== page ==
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Discussion Starter #1
I learned something from a friend this week that blew me away , he snorkeled a Suzuki King Quad and it wouldn't run right , he tried changing jets , he used 2" pipe on the snorkel , another friend of mine has a ATV shop and I suggested he bring it to him and let him have a shot at it , so he took a shop rag and doubled it up and taped it over the snorkel inlet to restrict the air flow , buddy said it ran better , he then made the rag 4 layers and taped it up again , it was even better , then they went 8 layers of rag and the bike screamed , so he says the snorkel pipe is too big and he should change it to 1 1/2" pipe , I suggested he could make an orifice out of a bushing and install it into the pipe
 

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Interesting, I'd have never thought over sized pipe would have caused an issue, you'd think the engine would only let in what the carb would allow.
That said, mine ran better when I split my snorkel (1 1/2") and just left the flexi hose on, I've since bought a 1 1/2 to 2" reducer and used a 2" pvc pipe off the flexi and it runs great.
 

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Discussion Starter #3
I run 1 1/2 pipe on my 300's and it works for me ------------------- seems some bikes are temperamental , I seen where the motor runs great with the air box cover off and when you put it on the motor would stave for air , much the opposite of having too much air like whats going on with the Suzuki , my buddy is snorkeling his new to him Yamaha 400 today , he is a good carpenter but a jack leg mechanic , can't wait to see what he comes up with ------- something else with Yamaha , it seems some of their engines need the crankcase vent tube to stay in the air box and not be run up with the snorkel , I have seen it twice now where the bike runs like crap till you move the vent back where it was OEM
 

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That phenomena is caused by the moving column of air in the snorkel having a greater mass than can be controlled/mitigated by the induction system. Proper tube sizing vs tube length solves the problem. Its a physics thang... so there's lotsa math explaining that. :-(
 

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Discussion Starter #5
`I have often wondered while consuming beverages , when the bike goes deep in the water and the snorkel tubing is under water , does it make it harder for the engine to suck the air , kinda like when you go snorkeling yourself while swimming , ever noticed the deeper you go the harder it is to suck air , you never see swimming snorkels longer than the standard length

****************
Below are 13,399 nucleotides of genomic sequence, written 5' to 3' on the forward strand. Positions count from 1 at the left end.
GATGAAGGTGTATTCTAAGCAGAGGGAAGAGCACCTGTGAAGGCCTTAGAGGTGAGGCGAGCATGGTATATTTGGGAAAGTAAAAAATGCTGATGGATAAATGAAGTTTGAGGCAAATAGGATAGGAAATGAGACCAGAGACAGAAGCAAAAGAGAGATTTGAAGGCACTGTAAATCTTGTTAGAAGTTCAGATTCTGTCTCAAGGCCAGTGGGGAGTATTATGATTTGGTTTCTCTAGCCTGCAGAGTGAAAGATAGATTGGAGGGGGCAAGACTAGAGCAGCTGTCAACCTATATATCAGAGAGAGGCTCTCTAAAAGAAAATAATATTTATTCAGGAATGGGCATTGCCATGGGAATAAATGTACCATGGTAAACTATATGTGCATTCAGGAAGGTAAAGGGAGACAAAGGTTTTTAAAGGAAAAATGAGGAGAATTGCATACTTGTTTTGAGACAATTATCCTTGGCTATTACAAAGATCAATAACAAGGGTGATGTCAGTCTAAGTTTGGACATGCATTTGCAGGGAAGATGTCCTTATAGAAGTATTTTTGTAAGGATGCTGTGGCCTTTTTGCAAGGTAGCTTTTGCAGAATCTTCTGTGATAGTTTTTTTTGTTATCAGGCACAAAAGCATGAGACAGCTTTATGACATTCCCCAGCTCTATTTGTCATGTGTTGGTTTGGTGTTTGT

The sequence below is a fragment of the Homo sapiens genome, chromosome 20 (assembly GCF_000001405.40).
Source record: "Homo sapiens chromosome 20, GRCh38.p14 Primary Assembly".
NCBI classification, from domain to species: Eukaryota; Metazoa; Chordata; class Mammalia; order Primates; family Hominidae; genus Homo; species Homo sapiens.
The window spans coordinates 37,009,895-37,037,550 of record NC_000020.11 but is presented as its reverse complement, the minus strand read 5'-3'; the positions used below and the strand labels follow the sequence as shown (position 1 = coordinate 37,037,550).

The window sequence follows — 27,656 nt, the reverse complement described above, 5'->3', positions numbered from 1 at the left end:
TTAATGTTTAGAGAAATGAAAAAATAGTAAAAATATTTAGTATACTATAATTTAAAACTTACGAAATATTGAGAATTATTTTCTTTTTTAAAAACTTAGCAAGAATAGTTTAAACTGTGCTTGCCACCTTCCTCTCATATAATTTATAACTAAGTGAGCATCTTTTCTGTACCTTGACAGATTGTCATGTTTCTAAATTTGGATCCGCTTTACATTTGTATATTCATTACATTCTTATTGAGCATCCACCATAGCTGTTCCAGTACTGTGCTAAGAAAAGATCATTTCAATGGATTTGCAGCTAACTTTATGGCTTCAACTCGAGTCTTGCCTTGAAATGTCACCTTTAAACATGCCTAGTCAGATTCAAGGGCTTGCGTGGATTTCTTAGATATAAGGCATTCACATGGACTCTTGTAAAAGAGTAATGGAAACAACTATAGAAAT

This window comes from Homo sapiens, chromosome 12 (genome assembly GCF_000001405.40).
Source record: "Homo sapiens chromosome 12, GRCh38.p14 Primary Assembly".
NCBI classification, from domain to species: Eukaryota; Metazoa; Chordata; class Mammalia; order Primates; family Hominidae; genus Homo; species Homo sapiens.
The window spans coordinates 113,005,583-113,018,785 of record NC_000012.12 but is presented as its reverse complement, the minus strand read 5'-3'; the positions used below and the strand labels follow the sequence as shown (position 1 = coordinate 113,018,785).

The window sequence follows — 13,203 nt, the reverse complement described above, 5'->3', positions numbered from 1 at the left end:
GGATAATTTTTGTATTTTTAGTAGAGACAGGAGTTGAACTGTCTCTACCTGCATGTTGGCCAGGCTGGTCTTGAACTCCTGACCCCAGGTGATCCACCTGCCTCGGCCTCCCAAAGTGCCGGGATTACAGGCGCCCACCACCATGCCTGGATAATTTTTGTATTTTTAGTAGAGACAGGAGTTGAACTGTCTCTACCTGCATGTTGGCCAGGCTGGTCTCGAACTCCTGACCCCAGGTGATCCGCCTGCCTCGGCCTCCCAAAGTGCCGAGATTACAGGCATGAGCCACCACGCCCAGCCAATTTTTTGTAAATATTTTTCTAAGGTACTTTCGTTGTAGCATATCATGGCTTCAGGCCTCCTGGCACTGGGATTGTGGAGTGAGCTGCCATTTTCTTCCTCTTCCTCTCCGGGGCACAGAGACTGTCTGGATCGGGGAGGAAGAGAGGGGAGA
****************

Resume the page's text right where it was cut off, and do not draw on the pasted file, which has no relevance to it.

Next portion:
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The motor is not flexible like the human ribcage and body, so it only "sees" the atmospheric pressure in the snorkel no matter the water depth, provided all vents for the crankcase & carb are in that snorkel air supply. The only function of the motor that has to overcome rising pressure from increasing water depth is the exhaust... then only if it hasn't been snorkeled to the surface. There is a point where rising pressure at extreme depths will overcome the rigidity of the cases and collapse them, but no human would survive the ride down there to see it... lol

Swamp racers usually snorkel both intake and exhaust. Then full power is available at the bottom... can even stop and let it idle a minute while lighting up a smoke if they got 'em... :)
 

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The physics and math behind snorkeling suggest that the inlet of the snorkel tube be matched closely with the volume of air requirement (in CFMs) of the motor at WOT/Max RPMs. The entry point is the smallest diameter of the pipe, in other words. From that entry point onward toward the plenum & carb/vents, the tube should gradually expand in diameter/size/volume, so that the moving air column in the tube will gradually slow down. Ideally the air column should come to an almost complete stop... providing adequate air supply, but at or above atmospheric pressure.

Racers learned decades ago that the final approach to the plenum (aka airbox) should increase in volume equal to 15 degrees of angle expansion on parallel walled (square tubing) tubes. "Dead air" under high pressure (equal to or greater than atmospheric = 14.7 PSI at sea level) at the carb is the goal...